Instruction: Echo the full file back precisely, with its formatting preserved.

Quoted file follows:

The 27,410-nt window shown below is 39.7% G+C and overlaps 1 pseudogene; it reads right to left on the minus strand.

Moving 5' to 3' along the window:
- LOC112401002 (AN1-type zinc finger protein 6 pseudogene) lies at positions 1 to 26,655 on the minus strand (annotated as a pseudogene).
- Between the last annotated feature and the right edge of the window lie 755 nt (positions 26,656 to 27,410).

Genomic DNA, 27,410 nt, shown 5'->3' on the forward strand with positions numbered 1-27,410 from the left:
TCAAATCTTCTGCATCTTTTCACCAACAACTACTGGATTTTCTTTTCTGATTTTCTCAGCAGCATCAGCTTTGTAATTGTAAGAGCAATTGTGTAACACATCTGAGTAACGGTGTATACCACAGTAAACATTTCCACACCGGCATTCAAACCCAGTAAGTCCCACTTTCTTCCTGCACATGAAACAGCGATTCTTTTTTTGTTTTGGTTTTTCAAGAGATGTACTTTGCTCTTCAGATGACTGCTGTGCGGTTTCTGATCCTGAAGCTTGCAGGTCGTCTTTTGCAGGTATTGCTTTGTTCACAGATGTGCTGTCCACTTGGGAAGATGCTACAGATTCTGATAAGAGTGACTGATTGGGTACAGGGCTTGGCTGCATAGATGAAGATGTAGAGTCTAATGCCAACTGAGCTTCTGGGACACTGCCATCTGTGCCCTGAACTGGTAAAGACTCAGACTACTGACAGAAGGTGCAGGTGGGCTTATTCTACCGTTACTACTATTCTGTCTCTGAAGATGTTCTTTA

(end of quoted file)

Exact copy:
The 27,410-nt window shown below is 39.7% G+C and overlaps 1 pseudogene; it reads right to left on the minus strand.

Moving 5' to 3' along the window:
- LOC112401002 (AN1-type zinc finger protein 6 pseudogene) lies at positions 1 to 26,655 on the minus strand (annotated as a pseudogene).
- Between the last annotated feature and the right edge of the window lie 755 nt (positions 26,656 to 27,410).

Genomic DNA, 27,410 nt, shown 5'->3' on the forward strand with positions numbered 1-27,410 from the left:
TCAAATCTTCTGCATCTTTTCACCAACAACTACTGGATTTTCTTTTCTGATTTTCTCAGCAGCATCAGCTTTGTAATTGTAAGAGCAATTGTGTAACACATCTGAGTAACGGTGTATACCACAGTAAACATTTCCACACCGGCATTCAAACCCAGTAAGTCCCACTTTCTTCCTGCACATGAAACAGCGATTCTTTTTTTGTTTTGGTTTTTCAAGAGATGTACTTTGCTCTTCAGATGACTGCTGTGCGGTTTCTGATCCTGAAGCTTGCAGGTCGTCTTTTGCAGGTATTGCTTTGTTCACAGATGTGCTGTCCACTTGGGAAGATGCTACAGATTCTGATAAGAGTGACTGATTGGGTACAGGGCTTGGCTGCATAGATGAAGATGTAGAGTCTAATGCCAACTGAGCTTCTGGGACACTGCCATCTGTGCCCTGAACTGGTAAAGACTCAGACTACTGACAGAAGGTGCAGGTGGGCTTATTCTACCGTTACTACTATTCTGTCTCTGAAGATGTTCTTTA